Sir, – We support those GP colleagues highlighting the urgent need for development of integrated care systems in general practice and primary care for our young people, and “the pointlessness of waiting lists of 18 months for any services they need”, including Camhs, to their mental health and wellbeing (“Mental illness and younger people – a deepening crisis”, Letters, February 1st).
There have been a number of well-documented issues with Child and Adolescent Mental Health Services (Camhs), and one of the key problems has been that the service is inundated with patients have nowhere else to go, given the widespread absence of critical primary care and the lack of sufficient psychological supports in schools, disability and other specialist services nationwide. Children who need a GP-based or primary care assessment and discussion with an appropriate medical professional who can determine whether they need to see a specialist are often denied that crucial service. Because of this, we are failing our young people at all stages of the developmental trajectory of their lives, which has a real and lasting effect.
This reality was epitomised by an account written by a mother regarding the concerns she has about her 17-year-old teenage son (”I barely recognise our 17-year-old son any more, either physically or emotionally”, Life, February 1st). Many parents reading this account may be in similar situation, particularly as we know that Covid-related lockdowns have exacerbated many young people’s mental health problems and illnesses. It is extremely difficult for parents to notice and monitor behavioural and emotional difficulties that are outside the norms of the adolescent phase of development as many factors can be at play, including substance misuse.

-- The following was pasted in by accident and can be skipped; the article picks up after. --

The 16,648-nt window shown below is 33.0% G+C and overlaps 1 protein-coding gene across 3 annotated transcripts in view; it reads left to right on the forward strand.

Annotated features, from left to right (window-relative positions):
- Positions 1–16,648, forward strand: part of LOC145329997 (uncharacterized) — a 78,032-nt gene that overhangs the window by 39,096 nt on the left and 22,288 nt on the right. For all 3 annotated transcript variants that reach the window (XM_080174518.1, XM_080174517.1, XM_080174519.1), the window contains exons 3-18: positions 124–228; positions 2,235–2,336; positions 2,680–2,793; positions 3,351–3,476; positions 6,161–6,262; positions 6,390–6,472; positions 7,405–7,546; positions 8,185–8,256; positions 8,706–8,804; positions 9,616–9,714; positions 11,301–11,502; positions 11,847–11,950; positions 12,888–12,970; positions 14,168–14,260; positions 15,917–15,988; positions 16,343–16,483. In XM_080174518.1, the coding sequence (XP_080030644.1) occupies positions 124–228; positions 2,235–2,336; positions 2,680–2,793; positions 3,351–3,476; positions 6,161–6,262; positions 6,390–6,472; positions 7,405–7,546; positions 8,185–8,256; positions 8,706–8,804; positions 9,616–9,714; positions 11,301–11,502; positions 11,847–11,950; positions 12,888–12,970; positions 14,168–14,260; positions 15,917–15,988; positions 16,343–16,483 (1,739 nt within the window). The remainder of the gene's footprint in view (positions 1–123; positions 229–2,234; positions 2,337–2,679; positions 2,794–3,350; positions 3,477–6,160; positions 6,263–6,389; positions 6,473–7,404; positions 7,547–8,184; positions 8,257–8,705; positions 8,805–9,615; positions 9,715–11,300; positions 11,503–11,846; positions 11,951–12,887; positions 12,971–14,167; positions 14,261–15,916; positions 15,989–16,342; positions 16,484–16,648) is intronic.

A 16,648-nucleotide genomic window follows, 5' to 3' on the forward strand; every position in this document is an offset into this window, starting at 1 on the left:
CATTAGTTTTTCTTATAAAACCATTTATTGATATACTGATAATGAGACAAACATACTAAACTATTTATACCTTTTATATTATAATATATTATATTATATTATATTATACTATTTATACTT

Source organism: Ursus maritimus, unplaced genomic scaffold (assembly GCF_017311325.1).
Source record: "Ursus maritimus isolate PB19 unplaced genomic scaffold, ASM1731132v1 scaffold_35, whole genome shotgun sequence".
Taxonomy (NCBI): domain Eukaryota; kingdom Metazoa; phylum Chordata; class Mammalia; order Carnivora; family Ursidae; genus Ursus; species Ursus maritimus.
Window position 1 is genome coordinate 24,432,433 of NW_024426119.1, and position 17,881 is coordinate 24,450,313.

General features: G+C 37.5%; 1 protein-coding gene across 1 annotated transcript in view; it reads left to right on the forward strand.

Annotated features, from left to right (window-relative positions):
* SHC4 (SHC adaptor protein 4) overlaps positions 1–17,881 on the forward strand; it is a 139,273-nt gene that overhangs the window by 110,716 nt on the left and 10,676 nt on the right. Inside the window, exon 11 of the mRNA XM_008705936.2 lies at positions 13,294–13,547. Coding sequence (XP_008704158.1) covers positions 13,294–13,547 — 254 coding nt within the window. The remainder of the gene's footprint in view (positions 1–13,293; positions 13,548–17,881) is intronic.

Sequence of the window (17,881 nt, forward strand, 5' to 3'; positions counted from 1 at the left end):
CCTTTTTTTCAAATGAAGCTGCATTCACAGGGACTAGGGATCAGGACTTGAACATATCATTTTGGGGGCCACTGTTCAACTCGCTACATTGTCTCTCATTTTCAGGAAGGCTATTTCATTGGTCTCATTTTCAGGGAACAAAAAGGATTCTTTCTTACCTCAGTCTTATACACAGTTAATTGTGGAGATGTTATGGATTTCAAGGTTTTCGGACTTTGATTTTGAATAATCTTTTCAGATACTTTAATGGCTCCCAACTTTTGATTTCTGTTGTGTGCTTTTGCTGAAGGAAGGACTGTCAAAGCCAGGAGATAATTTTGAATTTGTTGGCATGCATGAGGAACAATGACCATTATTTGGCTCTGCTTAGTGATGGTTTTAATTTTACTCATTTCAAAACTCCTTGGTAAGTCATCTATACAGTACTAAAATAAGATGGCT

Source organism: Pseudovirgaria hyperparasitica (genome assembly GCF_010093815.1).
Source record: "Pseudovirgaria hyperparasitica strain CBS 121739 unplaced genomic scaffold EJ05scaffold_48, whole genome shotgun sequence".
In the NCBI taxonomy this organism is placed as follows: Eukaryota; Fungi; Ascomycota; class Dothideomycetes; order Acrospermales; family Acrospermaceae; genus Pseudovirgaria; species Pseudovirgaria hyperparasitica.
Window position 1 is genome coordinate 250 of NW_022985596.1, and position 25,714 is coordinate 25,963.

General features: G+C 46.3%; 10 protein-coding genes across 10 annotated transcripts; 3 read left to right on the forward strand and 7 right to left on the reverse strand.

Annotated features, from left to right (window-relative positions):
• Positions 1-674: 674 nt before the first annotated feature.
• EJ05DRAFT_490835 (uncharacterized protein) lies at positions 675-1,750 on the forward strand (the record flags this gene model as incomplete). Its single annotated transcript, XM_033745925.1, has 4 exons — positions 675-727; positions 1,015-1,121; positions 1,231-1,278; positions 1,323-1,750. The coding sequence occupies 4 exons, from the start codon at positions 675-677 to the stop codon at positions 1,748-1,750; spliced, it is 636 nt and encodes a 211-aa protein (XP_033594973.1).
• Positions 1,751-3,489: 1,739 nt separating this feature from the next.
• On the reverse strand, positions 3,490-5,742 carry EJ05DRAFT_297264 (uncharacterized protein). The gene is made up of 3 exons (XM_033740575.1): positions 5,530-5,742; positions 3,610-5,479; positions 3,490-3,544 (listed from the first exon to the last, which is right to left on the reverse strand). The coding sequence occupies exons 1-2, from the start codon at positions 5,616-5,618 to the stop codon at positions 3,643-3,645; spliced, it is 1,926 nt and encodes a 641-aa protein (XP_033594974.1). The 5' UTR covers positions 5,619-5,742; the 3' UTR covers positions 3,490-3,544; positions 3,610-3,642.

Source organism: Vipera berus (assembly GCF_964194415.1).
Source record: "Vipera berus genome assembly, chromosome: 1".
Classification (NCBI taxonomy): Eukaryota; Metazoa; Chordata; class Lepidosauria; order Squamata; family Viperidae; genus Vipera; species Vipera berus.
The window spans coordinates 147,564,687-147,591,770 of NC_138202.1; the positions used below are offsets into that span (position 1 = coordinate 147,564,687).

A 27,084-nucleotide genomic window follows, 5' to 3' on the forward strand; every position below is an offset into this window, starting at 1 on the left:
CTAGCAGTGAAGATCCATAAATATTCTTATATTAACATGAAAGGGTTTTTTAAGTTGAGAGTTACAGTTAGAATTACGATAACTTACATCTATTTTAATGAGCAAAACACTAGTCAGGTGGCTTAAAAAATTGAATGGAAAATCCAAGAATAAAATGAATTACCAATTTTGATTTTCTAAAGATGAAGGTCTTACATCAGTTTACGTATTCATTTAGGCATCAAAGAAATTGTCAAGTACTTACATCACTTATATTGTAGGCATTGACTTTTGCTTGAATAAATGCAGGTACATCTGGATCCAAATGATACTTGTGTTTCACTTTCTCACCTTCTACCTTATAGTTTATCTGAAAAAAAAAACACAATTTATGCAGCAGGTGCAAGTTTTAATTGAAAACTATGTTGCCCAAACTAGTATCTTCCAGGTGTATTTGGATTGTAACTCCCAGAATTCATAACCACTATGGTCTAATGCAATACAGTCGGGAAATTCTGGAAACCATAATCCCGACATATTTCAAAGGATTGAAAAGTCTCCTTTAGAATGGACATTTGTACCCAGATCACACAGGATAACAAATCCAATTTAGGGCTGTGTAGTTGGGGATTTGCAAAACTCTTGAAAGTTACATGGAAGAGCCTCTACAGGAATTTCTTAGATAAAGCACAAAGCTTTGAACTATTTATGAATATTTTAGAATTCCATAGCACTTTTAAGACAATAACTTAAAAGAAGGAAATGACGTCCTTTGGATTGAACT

However, if we had all the requisite provision of primary and disability services, perhaps parents and guardians would not need to turn to the media as a desperate last resort. Of course, if a more serious condition is present, then the earlier it is identified and treated, the better for the young person and their future adulthood.
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This country has seen three major national mental health policies since 1984, but still we have yet to see these policies materialise. This is an indictment of our health system and cannot be tolerated.
The appropriate levels of support, care and intervention for children and adolescents are required urgently and must be staffed by the appropriately trained health professionals. We are beyond a crisis and need to see action now. – Yours, etc,
Dr MARY COSGRAVE,
Director of Communication & Public Education;
Dr MAEVE DOYLE,
Consultant Child and
Member of the Faculty
of Child and Adolescent Psychiatry,
College of Psychiatrists of Ireland